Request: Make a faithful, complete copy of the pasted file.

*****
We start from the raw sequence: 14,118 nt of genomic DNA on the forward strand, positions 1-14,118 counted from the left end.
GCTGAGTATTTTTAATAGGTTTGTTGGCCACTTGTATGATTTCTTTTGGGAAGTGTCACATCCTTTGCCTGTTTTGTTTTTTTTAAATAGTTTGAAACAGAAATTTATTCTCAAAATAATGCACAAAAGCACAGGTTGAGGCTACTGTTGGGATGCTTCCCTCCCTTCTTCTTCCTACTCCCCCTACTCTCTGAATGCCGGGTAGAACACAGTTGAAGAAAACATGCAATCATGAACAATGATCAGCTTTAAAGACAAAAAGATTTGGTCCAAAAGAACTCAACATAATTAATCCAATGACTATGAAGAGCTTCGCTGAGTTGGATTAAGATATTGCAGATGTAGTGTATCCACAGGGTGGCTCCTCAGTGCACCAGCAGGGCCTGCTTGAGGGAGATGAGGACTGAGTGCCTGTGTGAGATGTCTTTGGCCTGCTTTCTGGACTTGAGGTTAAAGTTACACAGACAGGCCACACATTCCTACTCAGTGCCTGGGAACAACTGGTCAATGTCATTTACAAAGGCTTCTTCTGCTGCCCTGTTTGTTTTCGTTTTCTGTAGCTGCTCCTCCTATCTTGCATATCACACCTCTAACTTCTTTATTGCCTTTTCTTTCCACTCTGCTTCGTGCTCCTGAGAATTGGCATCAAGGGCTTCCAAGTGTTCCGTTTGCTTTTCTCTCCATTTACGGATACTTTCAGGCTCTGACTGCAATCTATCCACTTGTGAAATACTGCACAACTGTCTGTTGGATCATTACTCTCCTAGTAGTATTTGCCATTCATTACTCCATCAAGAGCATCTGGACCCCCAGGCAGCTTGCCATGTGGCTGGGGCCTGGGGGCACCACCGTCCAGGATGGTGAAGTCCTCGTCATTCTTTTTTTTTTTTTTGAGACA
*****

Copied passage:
We start from the raw sequence: 14,118 nt of genomic DNA on the forward strand, positions 1-14,118 counted from the left end.
GCTGAGTATTTTTAATAGGTTTGTTGGCCACTTGTATGATTTCTTTTGGGAAGTGTCACATCCTTTGCCTGTTTTGTTTTTTTTAAATAGTTTGAAACAGAAATTTATTCTCAAAATAATGCACAAAAGCACAGGTTGAGGCTACTGTTGGGATGCTTCCCTCCCTTCTTCTTCCTACTCCCCCTACTCTCTGAATGCCGGGTAGAACACAGTTGAAGAAAACATGCAATCATGAACAATGATCAGCTTTAAAGACAAAAAGATTTGGTCCAAAAGAACTCAACATAATTAATCCAATGACTATGAAGAGCTTCGCTGAGTTGGATTAAGATATTGCAGATGTAGTGTATCCACAGGGTGGCTCCTCAGTGCACCAGCAGGGCCTGCTTGAGGGAGATGAGGACTGAGTGCCTGTGTGAGATGTCTTTGGCCTGCTTTCTGGACTTGAGGTTAAAGTTACACAGACAGGCCACACATTCCTACTCAGTGCCTGGGAACAACTGGTCAATGTCATTTACAAAGGCTTCTTCTGCTGCCCTGTTTGTTTTCGTTTTCTGTAGCTGCTCCTCCTATCTTGCATATCACACCTCTAACTTCTTTATTGCCTTTTCTTTCCACTCTGCTTCGTGCTCCTGAGAATTGGCATCAAGGGCTTCCAAGTGTTCCGTTTGCTTTTCTCTCCATTTACGGATACTTTCAGGCTCTGACTGCAATCTATCCACTTGTGAAATACTGCACAACTGTCTGTTGGATCATTACTCTCCTAGTAGTATTTGCCATTCATTACTCCATCAAGAGCATCTGGACCCCCAGGCAGCTTGCCATGTGGCTGGGGCCTGGGGGCACCACCGTCCAGGATGGTGAAGTCCTCGTCATTCTTTTTTTTTTTTTTGAGACA